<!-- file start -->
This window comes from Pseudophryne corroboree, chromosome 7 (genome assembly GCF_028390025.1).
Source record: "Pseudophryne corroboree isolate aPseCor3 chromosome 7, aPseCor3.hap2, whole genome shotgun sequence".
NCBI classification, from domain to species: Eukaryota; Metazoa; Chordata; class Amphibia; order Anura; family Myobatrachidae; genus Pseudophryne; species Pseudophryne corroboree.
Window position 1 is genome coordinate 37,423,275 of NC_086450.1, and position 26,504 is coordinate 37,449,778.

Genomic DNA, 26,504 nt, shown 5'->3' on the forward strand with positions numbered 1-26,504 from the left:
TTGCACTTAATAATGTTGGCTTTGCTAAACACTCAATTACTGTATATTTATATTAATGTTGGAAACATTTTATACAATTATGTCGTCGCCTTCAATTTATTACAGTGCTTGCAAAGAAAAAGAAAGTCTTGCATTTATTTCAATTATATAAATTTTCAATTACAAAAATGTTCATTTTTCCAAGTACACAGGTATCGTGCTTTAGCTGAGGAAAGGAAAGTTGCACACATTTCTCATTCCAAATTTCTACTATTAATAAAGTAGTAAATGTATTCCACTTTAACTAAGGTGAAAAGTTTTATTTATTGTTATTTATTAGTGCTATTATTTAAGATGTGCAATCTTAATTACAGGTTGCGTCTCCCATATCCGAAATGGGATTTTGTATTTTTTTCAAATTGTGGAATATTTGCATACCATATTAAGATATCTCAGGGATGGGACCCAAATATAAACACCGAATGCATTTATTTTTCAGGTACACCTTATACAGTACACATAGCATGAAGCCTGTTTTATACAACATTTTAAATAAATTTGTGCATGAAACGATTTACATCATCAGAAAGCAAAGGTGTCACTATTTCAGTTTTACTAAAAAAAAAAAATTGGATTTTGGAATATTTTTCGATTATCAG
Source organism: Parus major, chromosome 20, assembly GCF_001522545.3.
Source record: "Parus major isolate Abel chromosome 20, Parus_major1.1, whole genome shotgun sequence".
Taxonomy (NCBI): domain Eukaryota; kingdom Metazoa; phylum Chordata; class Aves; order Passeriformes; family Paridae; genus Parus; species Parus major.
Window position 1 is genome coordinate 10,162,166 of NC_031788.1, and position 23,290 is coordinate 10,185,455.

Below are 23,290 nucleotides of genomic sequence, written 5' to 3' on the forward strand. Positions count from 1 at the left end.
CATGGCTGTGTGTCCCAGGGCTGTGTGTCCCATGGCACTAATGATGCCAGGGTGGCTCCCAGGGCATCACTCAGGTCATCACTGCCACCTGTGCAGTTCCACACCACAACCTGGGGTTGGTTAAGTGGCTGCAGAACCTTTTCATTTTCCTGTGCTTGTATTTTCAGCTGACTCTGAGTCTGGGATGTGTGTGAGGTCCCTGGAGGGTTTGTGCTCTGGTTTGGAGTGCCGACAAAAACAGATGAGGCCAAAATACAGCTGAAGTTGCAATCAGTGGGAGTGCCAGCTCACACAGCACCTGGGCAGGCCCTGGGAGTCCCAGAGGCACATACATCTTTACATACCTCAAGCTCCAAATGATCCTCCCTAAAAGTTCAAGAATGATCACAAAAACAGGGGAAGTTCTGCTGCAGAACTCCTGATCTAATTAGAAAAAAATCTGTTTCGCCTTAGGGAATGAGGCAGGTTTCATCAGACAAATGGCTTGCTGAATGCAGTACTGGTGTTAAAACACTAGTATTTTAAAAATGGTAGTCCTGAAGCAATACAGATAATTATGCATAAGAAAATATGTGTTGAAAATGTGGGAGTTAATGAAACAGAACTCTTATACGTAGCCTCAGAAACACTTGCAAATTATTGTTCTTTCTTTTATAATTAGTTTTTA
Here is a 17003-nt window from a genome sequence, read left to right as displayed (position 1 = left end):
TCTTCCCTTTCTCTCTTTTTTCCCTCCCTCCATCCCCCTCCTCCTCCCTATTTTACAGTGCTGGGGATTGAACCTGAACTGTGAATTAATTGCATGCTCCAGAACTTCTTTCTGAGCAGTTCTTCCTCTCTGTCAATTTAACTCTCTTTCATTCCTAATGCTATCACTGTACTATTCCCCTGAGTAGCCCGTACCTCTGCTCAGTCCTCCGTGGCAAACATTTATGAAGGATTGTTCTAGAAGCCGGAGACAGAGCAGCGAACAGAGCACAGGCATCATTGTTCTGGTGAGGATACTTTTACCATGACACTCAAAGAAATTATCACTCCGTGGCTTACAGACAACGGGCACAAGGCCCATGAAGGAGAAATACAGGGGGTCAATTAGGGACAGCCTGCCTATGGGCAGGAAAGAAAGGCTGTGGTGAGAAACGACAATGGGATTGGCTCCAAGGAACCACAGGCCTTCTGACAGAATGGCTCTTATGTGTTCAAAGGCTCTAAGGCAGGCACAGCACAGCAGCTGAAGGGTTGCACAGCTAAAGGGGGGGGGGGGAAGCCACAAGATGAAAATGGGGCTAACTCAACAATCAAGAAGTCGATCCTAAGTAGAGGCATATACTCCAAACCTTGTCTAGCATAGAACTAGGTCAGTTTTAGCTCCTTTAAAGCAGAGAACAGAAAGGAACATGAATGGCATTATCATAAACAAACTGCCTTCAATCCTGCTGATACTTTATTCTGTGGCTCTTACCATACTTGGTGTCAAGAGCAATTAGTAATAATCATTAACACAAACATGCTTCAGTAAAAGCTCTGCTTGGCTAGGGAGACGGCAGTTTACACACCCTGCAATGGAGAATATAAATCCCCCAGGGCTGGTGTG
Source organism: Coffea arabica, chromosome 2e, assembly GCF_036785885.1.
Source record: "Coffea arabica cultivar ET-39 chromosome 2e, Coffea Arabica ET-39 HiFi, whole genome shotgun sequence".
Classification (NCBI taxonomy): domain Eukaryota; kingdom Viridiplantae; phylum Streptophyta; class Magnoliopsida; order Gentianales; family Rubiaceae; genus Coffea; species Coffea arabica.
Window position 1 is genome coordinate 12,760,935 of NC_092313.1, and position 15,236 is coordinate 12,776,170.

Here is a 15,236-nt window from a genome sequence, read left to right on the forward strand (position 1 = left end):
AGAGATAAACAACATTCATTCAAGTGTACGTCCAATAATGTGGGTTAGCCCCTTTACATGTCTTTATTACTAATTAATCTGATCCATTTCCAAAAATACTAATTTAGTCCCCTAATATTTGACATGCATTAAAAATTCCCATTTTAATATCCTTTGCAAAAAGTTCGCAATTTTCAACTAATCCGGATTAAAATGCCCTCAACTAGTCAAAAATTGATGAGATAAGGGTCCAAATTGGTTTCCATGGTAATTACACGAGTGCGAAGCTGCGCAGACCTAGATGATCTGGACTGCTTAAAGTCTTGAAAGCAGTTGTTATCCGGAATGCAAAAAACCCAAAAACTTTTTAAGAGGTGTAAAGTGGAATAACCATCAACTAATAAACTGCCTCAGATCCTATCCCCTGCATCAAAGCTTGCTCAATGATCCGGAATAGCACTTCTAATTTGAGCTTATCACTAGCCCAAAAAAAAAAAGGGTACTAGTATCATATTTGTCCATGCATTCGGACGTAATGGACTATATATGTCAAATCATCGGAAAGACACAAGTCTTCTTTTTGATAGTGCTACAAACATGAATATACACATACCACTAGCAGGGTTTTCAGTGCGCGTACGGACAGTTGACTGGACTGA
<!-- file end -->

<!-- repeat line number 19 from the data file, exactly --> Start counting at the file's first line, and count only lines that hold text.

Here is a 15,236-nt window from a genome sequence, read left to right on the forward strand (position 1 = left end):